The smell. The lovely smell of good truffles–so good that Peter Mayle describes a truffle breakfast eaten with one’s head under the napkin to better capture the aroma. Amazingly, the new article reports that only nine enzymes are responsible for creating over 90 different odorants associated with the unique aroma of the black diamonds of Périgord! The authors note:

It is hardly surprising that such low numbers of enzymes were shown to be involved in the production of over 90 volatiles considering over 70% of the proteome is yet to be annotated. The potential to discover novel enzymes that could be of economic, medicinal, or other uses remains a tantalizing possibility.

Attempts have been made to capture this aroma to cheaply produce ‘truffled’ food. There is even a truffle-scented vodkaThe food industry uses two  chemicals (DMS and 2-methyl-1-butanol) predominant in the odor profile in order to produce a truffle flavour. A chemical called 2,4-dithiapentane is used to simulate the aroma in olive oils. Both DMS and 2,4-dithiapentane are derived from methanethiol, which is the key odor produced in human urine after metabolism of asparagus. The ability to detect this compound has a genetic component. I wonder if this influences one’s preference for truffles…something I am exploring in my on-going research on food preference, odors, and genes! 

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Filed under Food, Olfaction, Senses, smell of the week

Is there a connection between dietary repetition and food preferences?

A Science News Post (brought to my attention earlier in the summer by @elizabethjrowe) presents research trends in food science: the pairing of retronasal olfaction and taste reception in studying flavour and the knowledge pairing of culinary experts and scientists within a relatively new journal Flavour. I am glad that food sensation (for lack of a better word to describe the complex process of perception, taste, smell, hedonic value, and preference) is getting increasing amounts of attention! From an anthropological perspective, however, the evolutionary and cultural underpinnings of these studies is still missing from the dialogue–something I hope to rectify in the coming years!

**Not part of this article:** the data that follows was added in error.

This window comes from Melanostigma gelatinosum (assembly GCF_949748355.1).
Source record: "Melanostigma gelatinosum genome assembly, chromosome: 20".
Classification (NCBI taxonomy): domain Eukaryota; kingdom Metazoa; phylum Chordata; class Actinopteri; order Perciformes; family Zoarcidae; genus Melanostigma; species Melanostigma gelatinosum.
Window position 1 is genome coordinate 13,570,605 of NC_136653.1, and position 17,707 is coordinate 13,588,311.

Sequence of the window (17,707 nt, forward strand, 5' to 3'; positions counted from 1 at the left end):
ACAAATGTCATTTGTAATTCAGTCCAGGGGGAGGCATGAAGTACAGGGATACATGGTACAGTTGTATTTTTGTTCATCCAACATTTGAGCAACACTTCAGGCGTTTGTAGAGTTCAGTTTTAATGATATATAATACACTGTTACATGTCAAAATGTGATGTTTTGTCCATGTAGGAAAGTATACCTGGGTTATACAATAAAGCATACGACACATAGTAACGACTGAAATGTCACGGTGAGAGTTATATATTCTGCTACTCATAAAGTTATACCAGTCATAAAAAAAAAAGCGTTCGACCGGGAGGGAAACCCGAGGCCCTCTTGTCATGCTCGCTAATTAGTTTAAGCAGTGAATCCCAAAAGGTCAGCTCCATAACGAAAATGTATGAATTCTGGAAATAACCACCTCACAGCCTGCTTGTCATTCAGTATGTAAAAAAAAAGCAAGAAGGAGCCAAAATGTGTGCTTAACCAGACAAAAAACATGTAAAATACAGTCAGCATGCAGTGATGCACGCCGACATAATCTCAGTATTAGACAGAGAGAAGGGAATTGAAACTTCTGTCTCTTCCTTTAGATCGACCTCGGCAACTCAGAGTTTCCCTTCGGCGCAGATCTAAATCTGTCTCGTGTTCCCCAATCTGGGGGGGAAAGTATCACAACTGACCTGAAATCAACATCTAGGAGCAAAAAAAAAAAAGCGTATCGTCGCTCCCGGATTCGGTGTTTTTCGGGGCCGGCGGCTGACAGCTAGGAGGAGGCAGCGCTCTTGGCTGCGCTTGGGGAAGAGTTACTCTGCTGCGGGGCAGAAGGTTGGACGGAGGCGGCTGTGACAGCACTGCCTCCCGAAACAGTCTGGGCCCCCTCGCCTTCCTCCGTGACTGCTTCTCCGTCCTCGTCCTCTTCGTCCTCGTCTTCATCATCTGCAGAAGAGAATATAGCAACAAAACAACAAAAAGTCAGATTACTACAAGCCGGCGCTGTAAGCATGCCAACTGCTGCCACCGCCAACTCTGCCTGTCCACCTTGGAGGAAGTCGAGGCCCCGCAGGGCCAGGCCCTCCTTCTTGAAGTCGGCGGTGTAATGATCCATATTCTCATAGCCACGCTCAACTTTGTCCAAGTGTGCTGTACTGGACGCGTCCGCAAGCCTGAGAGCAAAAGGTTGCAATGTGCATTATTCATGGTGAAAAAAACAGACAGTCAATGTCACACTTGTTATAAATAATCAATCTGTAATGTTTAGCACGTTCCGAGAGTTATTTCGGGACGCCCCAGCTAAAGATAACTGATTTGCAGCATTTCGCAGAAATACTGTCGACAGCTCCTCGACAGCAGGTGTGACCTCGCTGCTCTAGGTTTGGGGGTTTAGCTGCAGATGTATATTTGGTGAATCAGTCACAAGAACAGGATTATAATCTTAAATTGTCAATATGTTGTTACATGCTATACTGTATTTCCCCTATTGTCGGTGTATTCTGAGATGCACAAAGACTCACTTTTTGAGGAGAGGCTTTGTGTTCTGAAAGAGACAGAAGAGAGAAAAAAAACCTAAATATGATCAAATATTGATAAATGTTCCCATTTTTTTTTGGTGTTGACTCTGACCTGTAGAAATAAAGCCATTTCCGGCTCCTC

The article leans towards the idea that repetition is the driver of food preference–and it starts in the womb. Support for this idea is presented by referencing the study on babies whose mothers ate anise and garlic during pregnancy (and therefore were not averse to the odors post-natally).  I assume the reference is to Schaal et al. 2000. That paper was great and is a start to exploring cross-cultural differences in the interaction between odor perception and food preference–but there also might be variation in olfactory receptors within the sample from the Alsace region (where anise is a common food additive but the population history of which is complex).

A taste and smell scientist is quoted as supporting the idea of repetition shaping diet: “What makes lasagna loved is that the odors have been paired to a source of calories.” Odors stimulate appetite but arguing for a causative relationship among odors, loving a food, and its caloric value is premature. We have so much yet to learn about the genetic architecture of individual and population odor profiles, which ligands bind to which receptors, odor processing, perception, and consciousness let along variation among all these things. All these known unknowns make olfaction a great place to work (and the unknown unknowns exciting things to be discovered)!